Net neutrality, the idea that the Internet should be accessible to everyone equally without provisions for fast lanes for those willing to pay extra, has been a stated policy of President Barack Obama since he ran for the presidency and was elected to his first term in 2008.
Now, following a Republican takeover of the U.S. Senate after the November general election, the GOP appears poised to battle the president and the Federal Communications Commission (FCC) on the issue of net neutrality in both the House and in the Senate, according to a Dec. 29 report from Politico.
"The Federal Communications Commission is racing to write rules that require Internet service providers to treat all Web traffic equally, and many expect the agency will follow President Barack Obama's call to treat broadband service like a utility," according to the Politico report. "Some GOP members are planning to use their soon-to-be majority status to knock down the FCC's net neutrality actions, perhaps even before any rules are announced in early 2015. And the growing tensions threaten to spill over into larger policy debates, as Congress takes on the complex process of updating the nation's central communications laws."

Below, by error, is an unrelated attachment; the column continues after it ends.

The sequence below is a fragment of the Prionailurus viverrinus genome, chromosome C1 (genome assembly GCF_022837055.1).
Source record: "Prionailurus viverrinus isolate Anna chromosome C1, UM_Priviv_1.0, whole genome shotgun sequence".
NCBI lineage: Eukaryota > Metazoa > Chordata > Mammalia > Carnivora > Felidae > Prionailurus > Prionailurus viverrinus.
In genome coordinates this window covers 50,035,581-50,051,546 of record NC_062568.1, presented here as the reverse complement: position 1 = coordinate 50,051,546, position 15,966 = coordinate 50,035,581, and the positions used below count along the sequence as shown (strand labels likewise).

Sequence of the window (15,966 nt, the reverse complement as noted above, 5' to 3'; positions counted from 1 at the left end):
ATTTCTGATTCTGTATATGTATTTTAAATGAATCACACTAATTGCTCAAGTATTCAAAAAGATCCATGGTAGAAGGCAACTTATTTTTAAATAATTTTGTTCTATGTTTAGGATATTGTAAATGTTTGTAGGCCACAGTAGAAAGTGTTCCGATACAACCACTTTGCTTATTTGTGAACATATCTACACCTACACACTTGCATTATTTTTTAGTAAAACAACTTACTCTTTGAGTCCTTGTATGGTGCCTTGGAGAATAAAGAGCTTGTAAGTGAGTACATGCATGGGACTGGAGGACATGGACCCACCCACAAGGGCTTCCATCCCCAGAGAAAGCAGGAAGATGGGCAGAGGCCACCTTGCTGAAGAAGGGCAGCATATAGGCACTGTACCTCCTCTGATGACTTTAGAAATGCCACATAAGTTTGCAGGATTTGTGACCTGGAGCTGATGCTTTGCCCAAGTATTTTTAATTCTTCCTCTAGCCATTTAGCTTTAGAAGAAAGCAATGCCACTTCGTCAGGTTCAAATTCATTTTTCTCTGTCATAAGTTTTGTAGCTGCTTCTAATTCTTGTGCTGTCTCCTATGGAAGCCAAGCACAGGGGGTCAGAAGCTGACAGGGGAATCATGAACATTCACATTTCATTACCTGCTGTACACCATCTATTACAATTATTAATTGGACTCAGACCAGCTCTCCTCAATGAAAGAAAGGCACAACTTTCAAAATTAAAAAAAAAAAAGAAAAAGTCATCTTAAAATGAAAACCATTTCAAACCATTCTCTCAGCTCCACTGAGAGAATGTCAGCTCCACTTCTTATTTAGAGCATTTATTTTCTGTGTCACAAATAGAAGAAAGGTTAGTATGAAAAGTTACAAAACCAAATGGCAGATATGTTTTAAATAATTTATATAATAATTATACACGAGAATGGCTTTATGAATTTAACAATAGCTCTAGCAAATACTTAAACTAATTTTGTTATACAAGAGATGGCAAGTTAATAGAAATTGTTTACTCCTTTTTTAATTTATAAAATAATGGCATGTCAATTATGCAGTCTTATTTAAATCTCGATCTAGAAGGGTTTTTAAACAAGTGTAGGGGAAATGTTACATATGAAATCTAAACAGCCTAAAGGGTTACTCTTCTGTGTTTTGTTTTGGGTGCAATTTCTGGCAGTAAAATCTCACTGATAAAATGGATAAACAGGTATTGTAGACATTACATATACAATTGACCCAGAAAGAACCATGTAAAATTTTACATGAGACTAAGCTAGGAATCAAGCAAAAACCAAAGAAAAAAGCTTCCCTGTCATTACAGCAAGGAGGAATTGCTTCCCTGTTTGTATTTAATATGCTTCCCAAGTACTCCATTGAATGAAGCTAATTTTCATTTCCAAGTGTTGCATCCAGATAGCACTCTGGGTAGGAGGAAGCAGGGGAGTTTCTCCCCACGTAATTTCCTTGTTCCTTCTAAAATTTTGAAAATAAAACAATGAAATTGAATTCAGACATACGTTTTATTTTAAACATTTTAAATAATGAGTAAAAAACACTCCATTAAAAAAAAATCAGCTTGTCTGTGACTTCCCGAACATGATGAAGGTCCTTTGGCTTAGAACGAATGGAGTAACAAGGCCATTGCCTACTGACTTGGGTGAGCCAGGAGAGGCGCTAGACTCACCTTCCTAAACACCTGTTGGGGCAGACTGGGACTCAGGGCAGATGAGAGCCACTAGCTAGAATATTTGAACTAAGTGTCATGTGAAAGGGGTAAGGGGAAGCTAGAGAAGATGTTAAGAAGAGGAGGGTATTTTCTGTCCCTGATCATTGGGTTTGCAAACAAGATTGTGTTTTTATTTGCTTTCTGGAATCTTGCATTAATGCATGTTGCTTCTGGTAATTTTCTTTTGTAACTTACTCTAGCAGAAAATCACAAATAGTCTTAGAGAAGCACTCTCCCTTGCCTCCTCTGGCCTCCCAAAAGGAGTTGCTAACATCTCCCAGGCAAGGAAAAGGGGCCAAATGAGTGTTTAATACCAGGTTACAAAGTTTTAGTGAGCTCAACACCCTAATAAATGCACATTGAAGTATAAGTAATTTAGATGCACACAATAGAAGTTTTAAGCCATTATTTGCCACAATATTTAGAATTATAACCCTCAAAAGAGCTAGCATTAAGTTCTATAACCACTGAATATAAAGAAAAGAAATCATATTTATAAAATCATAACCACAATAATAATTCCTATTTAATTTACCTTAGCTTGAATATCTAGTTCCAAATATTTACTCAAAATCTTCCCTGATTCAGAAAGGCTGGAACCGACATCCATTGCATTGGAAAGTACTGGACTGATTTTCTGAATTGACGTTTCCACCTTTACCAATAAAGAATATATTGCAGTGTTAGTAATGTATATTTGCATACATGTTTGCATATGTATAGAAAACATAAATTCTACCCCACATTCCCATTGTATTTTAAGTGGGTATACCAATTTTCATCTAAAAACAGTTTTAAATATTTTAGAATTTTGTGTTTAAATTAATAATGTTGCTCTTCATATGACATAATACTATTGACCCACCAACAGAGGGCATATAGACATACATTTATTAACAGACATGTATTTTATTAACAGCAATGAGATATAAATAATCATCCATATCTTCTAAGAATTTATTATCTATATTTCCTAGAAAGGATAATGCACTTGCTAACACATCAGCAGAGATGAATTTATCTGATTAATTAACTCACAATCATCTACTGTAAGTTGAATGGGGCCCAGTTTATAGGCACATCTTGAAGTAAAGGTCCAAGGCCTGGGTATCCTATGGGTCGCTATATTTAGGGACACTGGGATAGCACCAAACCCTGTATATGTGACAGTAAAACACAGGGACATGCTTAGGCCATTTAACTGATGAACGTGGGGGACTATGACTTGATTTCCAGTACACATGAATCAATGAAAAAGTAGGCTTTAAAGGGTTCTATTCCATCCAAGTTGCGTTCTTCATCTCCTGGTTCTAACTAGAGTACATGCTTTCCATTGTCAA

If the GOP follows through with such a plan, especially if it's just a political move to show their constant and unwavering disdain for Obama and his policies, then the Republicans are just wrong.
Net neutrality is a good thing because it attempts to protect all users of the Internet from being less important than bigger entities that would have no problem paying extra for faster access than the majority. An equal Internet is a fair Internet, while a two-tiered Internet that allows rich parties to influence service for all is unfair on its face.
The issue of net neutrality has been a hotbed for several years, with proponents and opponents arguing their positions and bashing the opposition verbally in public forums and discussions. In September, the FCC announced that it had received a record 3 million comments about proposed rules for net neutrality by a Sept. 15 deadline, according to an earlier eWEEK report.
This fall, officials from AT&T, Comcast and Verizon told U.S. leaders that they do not plan to offer faster Internet access, or so-called "fast lanes," to content producers who are willing to pay more to get their messages out in front of competitors' transmissions.
The issue continues to generate arguments and discussions, and that's fine because it is part of our system of government.
But for Congressional Republicans to oppose needed net neutrality rules because they are tired of Obama and his presidency is juvenile and counter-productive for our nation. They may not like him, but news flash—Obama is still our president for the next two years—and they'd better find ways of moving our nation forward rather than continuing their policies of obstruction.